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Update on N95 Respirator Use

Since April 2020, dental healthcare personnel (DHCP) have had to adopt new infection prevention and control practices in their dental practices to minimize the spread of SARS-CoV-2, the virus that causes COVID-19. A big adjustment is the new requirement for DHCP to don respiratory protection during aerosol-generating dental procedures.

Federal Oversight of Occupational Respirator Use

Occupational use of respirators is overseen by three different federal agencies:

NIOSH is responsible for the testing and approval of all respirators used in occupational settings, overseeing all activities associated with respirators, which includes research, standards development and user guidance, and the respirator approval program.

OSHA’s Respiratory Protection Standard mandates that when respirators are required in a workplace, they must be NIOSH approved. Additionally, employers must have a respiratory protection program that includes staff medical evaluations, fit testing, and training for employees as well as a hazard evaluation for proper respirator selection.

Based on a Memorandum of Understanding between NIOSH and the FDA, most surgical N95 respirators are evaluated by NIOSH alone. However, surgical N95 respirators need to be further reviewed by the FDA if it is intended to prevent specific diseases or infections, or it is labeled or otherwise represented as performing specific purposes, which require further FDA evaluation. FDA oversight is also responsible for approving any Emergency Use Authorizations (EUAs) for special use of non-NIOSH approved respirators.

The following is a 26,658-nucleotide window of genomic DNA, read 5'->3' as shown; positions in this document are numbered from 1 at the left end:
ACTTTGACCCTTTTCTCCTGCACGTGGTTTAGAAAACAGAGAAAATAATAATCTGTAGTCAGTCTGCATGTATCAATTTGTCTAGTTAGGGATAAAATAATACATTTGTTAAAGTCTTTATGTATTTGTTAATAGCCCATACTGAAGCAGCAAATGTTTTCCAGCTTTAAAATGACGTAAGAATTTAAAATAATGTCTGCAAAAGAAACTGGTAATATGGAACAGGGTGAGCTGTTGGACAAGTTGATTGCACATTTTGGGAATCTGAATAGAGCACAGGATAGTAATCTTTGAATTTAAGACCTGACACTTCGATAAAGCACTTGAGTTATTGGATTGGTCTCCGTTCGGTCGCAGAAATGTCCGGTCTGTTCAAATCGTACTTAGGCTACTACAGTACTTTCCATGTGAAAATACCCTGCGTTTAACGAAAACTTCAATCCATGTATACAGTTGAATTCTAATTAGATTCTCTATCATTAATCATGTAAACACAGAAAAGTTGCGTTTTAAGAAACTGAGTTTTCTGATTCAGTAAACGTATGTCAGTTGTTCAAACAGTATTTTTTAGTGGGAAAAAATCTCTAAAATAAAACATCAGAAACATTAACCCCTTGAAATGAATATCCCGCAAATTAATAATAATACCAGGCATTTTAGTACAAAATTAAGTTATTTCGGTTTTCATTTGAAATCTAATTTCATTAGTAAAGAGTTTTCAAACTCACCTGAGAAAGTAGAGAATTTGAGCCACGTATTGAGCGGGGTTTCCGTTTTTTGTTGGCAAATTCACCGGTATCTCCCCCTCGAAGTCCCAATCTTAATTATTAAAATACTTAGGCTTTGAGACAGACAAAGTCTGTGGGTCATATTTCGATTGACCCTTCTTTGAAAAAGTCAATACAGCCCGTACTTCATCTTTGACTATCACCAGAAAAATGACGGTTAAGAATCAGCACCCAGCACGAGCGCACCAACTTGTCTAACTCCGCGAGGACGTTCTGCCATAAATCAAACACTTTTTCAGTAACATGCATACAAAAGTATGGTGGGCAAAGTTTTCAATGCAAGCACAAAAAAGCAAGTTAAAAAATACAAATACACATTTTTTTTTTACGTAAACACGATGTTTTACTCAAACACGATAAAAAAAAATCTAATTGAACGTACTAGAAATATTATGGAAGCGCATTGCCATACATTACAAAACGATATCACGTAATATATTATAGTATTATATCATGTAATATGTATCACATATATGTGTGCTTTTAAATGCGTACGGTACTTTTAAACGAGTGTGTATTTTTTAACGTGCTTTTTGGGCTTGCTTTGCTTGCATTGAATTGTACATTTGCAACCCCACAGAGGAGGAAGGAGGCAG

Each of these federal organizations is dedicated to ensuring that workers who rely on respiratory protection have the necessary tools to stay protected.

FDA Revokes Use of KN95 or Decontaminated Masks for Healthcare Personnel

As of early July 2021, the FDA no longer authorizes the use of non-NIOSH approved (including KN95 masks) respirators or the reuse of decontaminated respirators for healthcare personnel. The FDA has revoked the EUAs, which allowed the use of these devices; the masks are no longer authorized for use by healthcare personnel in healthcare settings. The FDA EUAs were implemented early in the COVID-19 pandemic to address respirator shortages. According to FDA’s statement on the EUA revocation, due to the increased domestic supply of NIOSH-approved respirators, “the FDA believes healthcare facilities should not use crisis capacity strategies any longer.”

Since 1992, OSHA Review, Inc. has provided dental professionals with comprehensive programs to support regulatory compliance and infection control. We are a registered continuing education provider in the state of California, specializing in Dental Practice Act, infection control, and OSHA training.

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